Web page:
A view of the Tower of London and Tower Bridge.

We finished our trip to London and while I fight jet lag, some random thoughts:

There’s more to the saying “the sun never sets on the British Empire” because in July the sun set around 9:30PM and was up and shining by 4:30AM. With hours like that, yeah, I guess it really was true at some point. I’m used to it being dark around 8:30PM and  until at least 6 to 6:30AM.

I loved being surrounded by history and art and culture and books! It had the energy of a big city but I liked being able to visit castles and visiting places that I read about in books.

I live in the SF Bay Area. I am jealous of a public trans system that works. We even traveled by boat on our oyster cards.

If I go back to London, I’ll pre-purchase an oyster card (or hopefully have a contactless credit card) and an HRP membership.

And when traveling in summer, pack both swimming suits and sweaters even when the news says there is a heat wave. My California girls found some days freezing.

We loved the playgrounds there. They had interesting little play features that we don’t have where I live but we have a lot more water play features, which makes sense since we live in sunny California.

Afternoon tea. I like this ritual.


my 7 year old, on being invited to a play date

“Mommy, do you know that I know how love feels?”

“No, I didn’t know you knew. How does it feel?”

“It feels like my heart is pounding so big that my chest is going to explode and like I’m going to fall down. That’s how I know it’s love. I felt that when I saw J____.”

“Really? And how long have you felt like this?”

“Since I learned that J____ liked space, too. We have that in common.”

big kid writing

While I was cooking, my three year old found one of my pens on the kitchen counter and asked if I could write. I gave her a little red memo book, but when she takes the book from me, she says, “Mommy, write words for me.”

I thumb through the book, looking for a blank page. “What would you like me to write?”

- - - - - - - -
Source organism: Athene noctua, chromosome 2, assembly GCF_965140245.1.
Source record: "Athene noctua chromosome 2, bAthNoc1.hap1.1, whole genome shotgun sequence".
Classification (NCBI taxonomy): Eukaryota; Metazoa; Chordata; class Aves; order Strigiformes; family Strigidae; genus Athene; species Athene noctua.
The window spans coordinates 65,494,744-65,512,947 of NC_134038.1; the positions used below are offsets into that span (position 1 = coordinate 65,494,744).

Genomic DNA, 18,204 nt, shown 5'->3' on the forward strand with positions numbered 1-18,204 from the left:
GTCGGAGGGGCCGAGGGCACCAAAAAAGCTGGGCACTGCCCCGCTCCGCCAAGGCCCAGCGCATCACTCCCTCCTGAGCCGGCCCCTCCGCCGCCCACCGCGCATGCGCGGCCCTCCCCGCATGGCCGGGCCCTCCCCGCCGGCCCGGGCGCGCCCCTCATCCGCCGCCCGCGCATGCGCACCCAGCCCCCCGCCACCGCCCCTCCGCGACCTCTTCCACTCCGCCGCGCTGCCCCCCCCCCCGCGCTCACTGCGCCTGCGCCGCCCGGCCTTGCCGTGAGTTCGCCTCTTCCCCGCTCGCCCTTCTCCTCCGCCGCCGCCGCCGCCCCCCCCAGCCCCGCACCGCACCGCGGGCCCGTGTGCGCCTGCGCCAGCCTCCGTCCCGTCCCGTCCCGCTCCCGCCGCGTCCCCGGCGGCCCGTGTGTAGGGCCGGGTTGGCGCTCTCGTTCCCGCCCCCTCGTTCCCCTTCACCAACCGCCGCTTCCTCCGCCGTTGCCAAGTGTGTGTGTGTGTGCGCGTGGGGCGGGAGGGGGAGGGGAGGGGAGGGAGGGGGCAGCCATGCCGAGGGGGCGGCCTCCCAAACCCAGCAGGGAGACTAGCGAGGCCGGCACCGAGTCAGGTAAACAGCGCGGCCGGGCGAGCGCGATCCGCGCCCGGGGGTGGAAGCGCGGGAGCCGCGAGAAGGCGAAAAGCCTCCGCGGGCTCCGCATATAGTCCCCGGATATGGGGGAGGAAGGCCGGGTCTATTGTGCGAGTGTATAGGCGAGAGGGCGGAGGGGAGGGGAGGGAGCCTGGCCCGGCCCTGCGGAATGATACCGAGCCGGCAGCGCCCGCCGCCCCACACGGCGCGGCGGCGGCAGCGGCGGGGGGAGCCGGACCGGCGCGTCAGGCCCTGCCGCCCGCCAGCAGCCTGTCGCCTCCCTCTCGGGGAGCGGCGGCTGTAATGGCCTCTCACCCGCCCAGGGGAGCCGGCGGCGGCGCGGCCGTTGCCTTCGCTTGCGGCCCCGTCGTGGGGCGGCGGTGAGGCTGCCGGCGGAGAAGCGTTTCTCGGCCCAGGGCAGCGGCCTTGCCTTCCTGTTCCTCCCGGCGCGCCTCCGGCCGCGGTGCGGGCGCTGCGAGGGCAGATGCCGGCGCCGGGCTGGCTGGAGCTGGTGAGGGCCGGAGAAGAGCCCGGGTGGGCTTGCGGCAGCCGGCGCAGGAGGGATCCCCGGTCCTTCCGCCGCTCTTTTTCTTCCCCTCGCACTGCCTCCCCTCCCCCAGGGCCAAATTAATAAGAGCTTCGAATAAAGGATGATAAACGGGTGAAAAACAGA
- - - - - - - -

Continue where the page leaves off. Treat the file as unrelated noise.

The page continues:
“A pilot fish is a shark’s friend.”

I write it down.

“Mommy, you’re not writing the right letters! The letters should be connected.”

“Oh, do you mean cursive?” I write the sentence a second time in cursive. “There. ‘A pilot fish is a shark’s friend.'”

“No, Mommy.” Her voice is impatient. “You didn’t write what I said.”

“Yes, I did. These are grown up letters.” I’m still not sure what she wants.

“Like this.” She takes the pen in her hand and draws a squiggly line with sharp peaks and valleys. “That’s how you write like a big kid.”


meaningful colors

On Monday, my 6 year old daughter was frustrated that after a bath with her little sister and little sister got the blue towel and I tried to give her a gray towel. She cried out that she hated gray. “Gray is the color of hateful! and blue is the color of beauty!”

It was such a striking comment for her to make. She is normally not the poetic sort. I pulled out another towel – dark blue (her sister had a lighter blue) – and it turned out that dark blue is the color of deepest beauty.

Today, she mentioned to me that blue is beautiful and hot pink is the color of love.

I asked her if they were associating color with feelings at school. No, she said. She got it from the Lantern Corp.

ah, comics. Her colors don’t always correspond to the colors of Green Lantern and his friends, but she got the idea from the character and ran with it.

I forgot what color she told me laughter is.

Our Temporary Duck Pond

So, the ducks stayed the night and played in our pool on Sunday. Overnight, we could see that the ducklings were just a little larger than they were the night before. Mama duck still wanted her babies to get out of the pool at the spot near where the nest was located so we built a new ramp and they seemed to like that much better. However, once we did that we noticed that while Mama Duck could do it that the duckings were too small to jump over some low bricks to get into the back corner of the yard.